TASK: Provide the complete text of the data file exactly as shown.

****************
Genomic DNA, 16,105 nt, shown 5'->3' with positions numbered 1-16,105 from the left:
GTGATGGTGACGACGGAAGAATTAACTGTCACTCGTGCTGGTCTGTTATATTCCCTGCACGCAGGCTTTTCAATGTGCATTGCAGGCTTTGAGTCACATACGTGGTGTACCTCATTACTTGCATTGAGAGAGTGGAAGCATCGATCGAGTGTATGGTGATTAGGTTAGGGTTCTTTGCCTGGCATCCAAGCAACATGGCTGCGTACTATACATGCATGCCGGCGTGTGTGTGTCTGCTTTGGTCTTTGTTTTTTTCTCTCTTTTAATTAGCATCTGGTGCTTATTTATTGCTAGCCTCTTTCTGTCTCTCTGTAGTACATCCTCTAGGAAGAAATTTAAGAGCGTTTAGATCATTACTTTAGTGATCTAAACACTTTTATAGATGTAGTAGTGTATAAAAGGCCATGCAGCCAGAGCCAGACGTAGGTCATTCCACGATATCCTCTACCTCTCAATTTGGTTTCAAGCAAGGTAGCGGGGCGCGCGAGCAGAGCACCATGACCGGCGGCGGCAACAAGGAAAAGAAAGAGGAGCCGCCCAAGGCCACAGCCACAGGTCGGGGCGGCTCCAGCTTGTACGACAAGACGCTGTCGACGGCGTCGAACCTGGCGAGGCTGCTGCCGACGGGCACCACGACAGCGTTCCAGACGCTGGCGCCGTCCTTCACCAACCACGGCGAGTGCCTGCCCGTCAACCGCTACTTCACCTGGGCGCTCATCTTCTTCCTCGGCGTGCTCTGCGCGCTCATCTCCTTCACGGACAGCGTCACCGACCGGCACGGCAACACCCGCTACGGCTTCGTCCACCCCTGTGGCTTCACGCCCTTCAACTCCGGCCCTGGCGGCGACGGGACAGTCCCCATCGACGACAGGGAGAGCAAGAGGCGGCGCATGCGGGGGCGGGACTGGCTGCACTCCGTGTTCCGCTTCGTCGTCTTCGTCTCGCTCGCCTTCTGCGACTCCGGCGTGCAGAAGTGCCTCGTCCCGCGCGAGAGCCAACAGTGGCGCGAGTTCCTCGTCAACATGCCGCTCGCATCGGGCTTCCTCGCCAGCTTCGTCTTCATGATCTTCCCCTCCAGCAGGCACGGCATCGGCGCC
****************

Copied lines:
Genomic DNA, 16,105 nt, shown 5'->3' with positions numbered 1-16,105 from the left:
GTGATGGTGACGACGGAAGAATTAACTGTCACTCGTGCTGGTCTGTTATATTCCCTGCACGCAGGCTTTTCAATGTGCATTGCAGGCTTTGAGTCACATACGTGGTGTACCTCATTACTTGCATTGAGAGAGTGGAAGCATCGATCGAGTGTATGGTGATTAGGTTAGGGTTCTTTGCCTGGCATCCAAGCAACATGGCTGCGTACTATACATGCATGCCGGCGTGTGTGTGTCTGCTTTGGTCTTTGTTTTTTTCTCTCTTTTAATTAGCATCTGGTGCTTATTTATTGCTAGCCTCTTTCTGTCTCTCTGTAGTACATCCTCTAGGAAGAAATTTAAGAGCGTTTAGATCATTACTTTAGTGATCTAAACACTTTTATAGATGTAGTAGTGTATAAAAGGCCATGCAGCCAGAGCCAGACGTAGGTCATTCCACGATATCCTCTACCTCTCAATTTGGTTTCAAGCAAGGTAGCGGGGCGCGCGAGCAGAGCACCATGACCGGCGGCGGCAACAAGGAAAAGAAAGAGGAGCCGCCCAAGGCCACAGCCACAGGTCGGGGCGGCTCCAGCTTGTACGACAAGACGCTGTCGACGGCGTCGAACCTGGCGAGGCTGCTGCCGACGGGCACCACGACAGCGTTCCAGACGCTGGCGCCGTCCTTCACCAACCACGGCGAGTGCCTGCCCGTCAACCGCTACTTCACCTGGGCGCTCATCTTCTTCCTCGGCGTGCTCTGCGCGCTCATCTCCTTCACGGACAGCGTCACCGACCGGCACGGCAACACCCGCTACGGCTTCGTCCACCCCTGTGGCTTCACGCCCTTCAACTCCGGCCCTGGCGGCGACGGGACAGTCCCCATCGACGACAGGGAGAGCAAGAGGCGGCGCATGCGGGGGCGGGACTGGCTGCACTCCGTGTTCCGCTTCGTCGTCTTCGTCTCGCTCGCCTTCTGCGACTCCGGCGTGCAGAAGTGCCTCGTCCCGCGCGAGAGCCAACAGTGGCGCGAGTTCCTCGTCAACATGCCGCTCGCATCGGGCTTCCTCGCCAGCTTCGTCTTCATGATCTTCCCCTCCAGCAGGCACGGCATCGGCGCC